Connection conn = null;        Statement stmt = null;        try {            conn =              DriverManager.getConnection(DBurl, DBuser,                                                                      DBpassword);            stmt = conn.createStatement();            stmt.executeUpdate("insert into ErrorDB values ('"                          + topic + "', '" +                             error + "', " +                              System.currentTimeMillis() + ", '')");        } catch (Exception ee) {            ee.printStackTrace();        } finally {            if (stmt != null) {                try {                    stmt.close();                } catch (Exception e2) {                }            }            if (conn != null) {                try {                    conn.close();                } catch (Exception e2) {                }            }        }

This coding pattern almost guarantees that external database connection resources will be freed, but it is inappropriate for applications that require frequent database access because of the overhead of repeatedly opening and closing database connections.

A better design pattern is to create a database connection and reuse it. However, you must insure that the database connection eventually gets closed. This is a good use for JVM shutdown hooks!

The example in the file (included in the source code download) is simple enough for me to list most of the code here. First, you define the database connection information:

    private Connection conn = null;    public static String DBurl =  "jdbc:postgresql://localhost:5432/test?user=postgres";    public static String DBdriver =        "org.postgresql.Driver";    static {        /**         * Check to see if parameters are set         * at runtime to override defaults:         */        try {            DBurl = System.getProperty("DBurl", DBurl);            DBdriver = System.getProperty("DBdriver",                                                                      DBdriver);        } catch (Exception ee) {            ee.printStackTrace();        }    }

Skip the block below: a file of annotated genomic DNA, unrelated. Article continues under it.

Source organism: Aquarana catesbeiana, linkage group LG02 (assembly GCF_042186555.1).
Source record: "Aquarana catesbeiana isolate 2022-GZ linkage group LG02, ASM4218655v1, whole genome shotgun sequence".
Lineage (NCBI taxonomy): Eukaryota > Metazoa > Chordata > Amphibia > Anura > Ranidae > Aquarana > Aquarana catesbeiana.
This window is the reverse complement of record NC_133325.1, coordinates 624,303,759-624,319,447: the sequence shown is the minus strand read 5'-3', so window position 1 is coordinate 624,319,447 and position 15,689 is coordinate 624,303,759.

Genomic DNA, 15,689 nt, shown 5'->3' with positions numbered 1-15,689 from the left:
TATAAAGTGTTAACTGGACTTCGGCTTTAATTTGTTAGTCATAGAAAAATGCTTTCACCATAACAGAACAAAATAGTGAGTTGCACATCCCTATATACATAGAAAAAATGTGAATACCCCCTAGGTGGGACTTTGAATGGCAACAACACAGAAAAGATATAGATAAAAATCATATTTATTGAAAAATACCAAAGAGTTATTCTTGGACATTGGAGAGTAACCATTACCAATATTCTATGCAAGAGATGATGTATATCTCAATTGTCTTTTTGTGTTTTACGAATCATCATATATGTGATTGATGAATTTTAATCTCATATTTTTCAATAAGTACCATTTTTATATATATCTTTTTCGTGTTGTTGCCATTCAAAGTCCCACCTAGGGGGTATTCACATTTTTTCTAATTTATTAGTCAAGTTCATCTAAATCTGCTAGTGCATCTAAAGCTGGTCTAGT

You hard coded the database connection URL, but check to see if this information is overridden at runtime (e.g., by using a command line argument such as -DDBurl=jdbc:...). The file contains a non-public class MyJdbcConnectionShutdownHook that is almost identical to the class MyShutdown (derived from the Thread class) that you used in the previous section. Look at the source file for details.

The constructor for class JdbcHook registers the shutdown hook class with the JVM:

    public JdbcHook() throws Exception {        Class.forName(DBdriver);        conn = DriverManager.getConnection(DBurl);        // set up service termination hook (gets called        // when the JVM terminates from a signal):        MyJdbcConnectionShutdownHook sh =             new MyJdbcConnectionShutdownHook(this);        Runtime.getRuntime().addShutdownHook(sh);    }

When the JVM terminates, the method freeResources() is called:

    public void freeResources() {        try {            if (conn != null && conn.isClosed()==false) {                conn.close();            }        } catch (Exception ee) {            System.out.println("Error freeing resources: " +                                             ee);            ee.printStackTrace();        }    }

Think Beyond Your Development Environment
As Java developers, we tend to “live” in our development environments, where freeing resources is usually not an issue. However, a proper architecture takes into account the problems that occur when systems must run continually. You should get in the habit of writing all of your Java code as if it will be deployed in a production environment.